Long-running family provision claims often result in claimants and beneficiaries receiving a smaller legacy due to ongoing legal costs cutting into the value of the estate.
However, extensive delays in a complex case that went before the NSW Supreme Court last year resulted in all the deceased’s beneficiaries receiving more money than originally planned. But how is this possible?
The answer lies in the Australian property market, which has seen nationwide housing prices jump 3.3 per cent in the year to January 31 2018. The major asset at the heart of this case was a multi-million-dollar home in Randwick, an eastern suburb of Sydney.
Why did the plaintiff launch a claim?
The plaintiff’s parents lived together in the Randwick property while they were married, but the couple divorced in 1975.
During divorce proceedings, a judge approved a deed of property settlement that gave right of occupancy to the plaintiff’s mother, while excluding the father from living there.
The divorcees also became tenants in common in equal shares, meaning they owned 50 per cent of the property each after they split. The deed also specified that in the event of either parent’s death, their share of the home would become the plaintiff’s.
But the father later remarried, and legal title for his 50 per cent share passed to his second wife, thus becoming part of her estate. The executor of the wife’s estate was her niece, who is the first defendant in this case.
The father and his second wife died in 1997 and 1999, respectively. The plaintiff’s mother passed away in 2013, and he successfully made a claim for provision in 2016 based on the promises made in the 1975 deed of property.
What legacy was offered to the plaintiff?
Justice Michael Slattery’s original decision ordered that the plaintiff pay the first defendant $50,000, as well as 30 per cent of the Randwick property’s value after a professional estimate.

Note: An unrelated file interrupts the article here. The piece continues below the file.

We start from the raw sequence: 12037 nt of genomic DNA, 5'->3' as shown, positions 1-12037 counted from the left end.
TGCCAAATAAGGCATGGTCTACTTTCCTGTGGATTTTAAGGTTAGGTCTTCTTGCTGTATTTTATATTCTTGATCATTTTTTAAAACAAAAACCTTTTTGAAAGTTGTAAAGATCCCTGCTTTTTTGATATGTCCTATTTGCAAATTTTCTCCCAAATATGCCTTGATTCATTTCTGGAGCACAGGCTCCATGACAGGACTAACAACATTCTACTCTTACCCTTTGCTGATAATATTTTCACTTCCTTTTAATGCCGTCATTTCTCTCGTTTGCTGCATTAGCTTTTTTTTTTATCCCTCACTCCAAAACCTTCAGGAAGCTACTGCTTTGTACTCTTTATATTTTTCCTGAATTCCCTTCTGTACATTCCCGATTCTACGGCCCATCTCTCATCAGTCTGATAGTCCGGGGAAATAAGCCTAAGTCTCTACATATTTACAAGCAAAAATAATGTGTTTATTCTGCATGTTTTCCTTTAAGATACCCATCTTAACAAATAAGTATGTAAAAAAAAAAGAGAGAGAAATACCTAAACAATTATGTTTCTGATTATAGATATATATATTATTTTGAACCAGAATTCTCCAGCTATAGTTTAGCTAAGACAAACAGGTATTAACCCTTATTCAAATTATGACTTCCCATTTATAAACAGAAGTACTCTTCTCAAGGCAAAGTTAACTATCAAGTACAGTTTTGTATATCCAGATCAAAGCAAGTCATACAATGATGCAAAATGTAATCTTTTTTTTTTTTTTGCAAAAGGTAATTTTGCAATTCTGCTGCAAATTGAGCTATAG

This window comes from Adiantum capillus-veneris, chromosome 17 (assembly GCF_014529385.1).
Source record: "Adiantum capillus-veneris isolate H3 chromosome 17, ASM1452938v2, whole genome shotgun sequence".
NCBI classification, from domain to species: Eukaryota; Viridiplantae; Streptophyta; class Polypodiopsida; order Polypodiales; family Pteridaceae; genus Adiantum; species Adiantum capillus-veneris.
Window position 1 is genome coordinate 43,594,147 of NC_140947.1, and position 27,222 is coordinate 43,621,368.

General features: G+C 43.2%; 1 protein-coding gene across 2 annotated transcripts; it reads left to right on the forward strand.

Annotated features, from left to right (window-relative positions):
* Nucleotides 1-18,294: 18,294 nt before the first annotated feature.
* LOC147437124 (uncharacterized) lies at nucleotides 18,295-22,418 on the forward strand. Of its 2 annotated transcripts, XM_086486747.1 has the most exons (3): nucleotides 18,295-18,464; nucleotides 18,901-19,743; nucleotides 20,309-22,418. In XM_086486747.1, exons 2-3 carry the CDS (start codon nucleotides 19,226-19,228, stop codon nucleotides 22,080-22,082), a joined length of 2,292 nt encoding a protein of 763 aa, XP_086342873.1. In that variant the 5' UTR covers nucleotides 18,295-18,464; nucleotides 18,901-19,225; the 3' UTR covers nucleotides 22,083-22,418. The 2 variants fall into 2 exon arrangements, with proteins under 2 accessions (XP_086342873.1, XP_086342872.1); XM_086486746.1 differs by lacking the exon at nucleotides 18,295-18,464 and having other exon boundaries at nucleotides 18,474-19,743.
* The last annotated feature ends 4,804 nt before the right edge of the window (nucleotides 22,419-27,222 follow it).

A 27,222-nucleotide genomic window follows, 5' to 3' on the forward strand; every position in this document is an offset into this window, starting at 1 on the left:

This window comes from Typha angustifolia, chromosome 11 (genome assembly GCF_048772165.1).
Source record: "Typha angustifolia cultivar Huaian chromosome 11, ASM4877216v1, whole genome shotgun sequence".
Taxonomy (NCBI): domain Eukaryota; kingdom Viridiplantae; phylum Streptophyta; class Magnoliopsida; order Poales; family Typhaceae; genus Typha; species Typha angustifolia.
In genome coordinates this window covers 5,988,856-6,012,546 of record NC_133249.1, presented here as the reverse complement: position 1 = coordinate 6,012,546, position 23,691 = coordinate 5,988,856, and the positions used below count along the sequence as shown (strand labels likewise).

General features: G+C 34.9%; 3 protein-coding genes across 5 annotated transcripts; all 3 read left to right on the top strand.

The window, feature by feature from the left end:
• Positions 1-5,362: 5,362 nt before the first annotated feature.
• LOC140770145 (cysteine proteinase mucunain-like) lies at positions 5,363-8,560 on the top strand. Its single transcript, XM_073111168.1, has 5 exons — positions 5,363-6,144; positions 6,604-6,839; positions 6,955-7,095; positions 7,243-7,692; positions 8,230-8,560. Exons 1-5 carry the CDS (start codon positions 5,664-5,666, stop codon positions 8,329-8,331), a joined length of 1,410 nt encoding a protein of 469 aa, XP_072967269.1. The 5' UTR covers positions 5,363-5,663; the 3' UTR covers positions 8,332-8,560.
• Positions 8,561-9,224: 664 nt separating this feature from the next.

If these payments were honoured, the first defendant would pass ownership of the 50 per cent property share to the son, who was currently living in the home. However, failing to meet the payments would result in the plaintiff having to vacate the property and the dwelling being sold at auction.
The proceeds of the sale would be split 70:30 to the plaintiff and the first defendant, respectively.
But a series of misunderstandings between the parties involved meant the implementation of Justice Slattery’s orders were significantly delayed.
How did the delays benefit the beneficiaries?
The home was originally valued at $2 million, but the price tag had risen to $2.3 million during the 16 months taken to resolve the plaintiff and the defendants’ issues.
Justice Slattery was again asked to preside over the matter. He ruled that the first 10 months of delays were no one’s fault, although the plaintiff was largely responsible for hold-ups in the final six months.
As such, he awarded the first defendant $75,000 as compensation from the $300,000 additional value held in the home, while the plaintiff received the remainder. Despite the extra legal costs involved, the two parties both received financial benefits from the 16-month settlement delays due to growth in the Sydney property market.
Nevertheless, this is an unusual case and individuals should seek advice from expert inheritance dispute lawyers to ensure family provision claims are resolved as quickly and cost-effectively as possible.
Contact Gerard Malouf & Partners Will Dispute Lawyers to speak to an experienced member of our team today.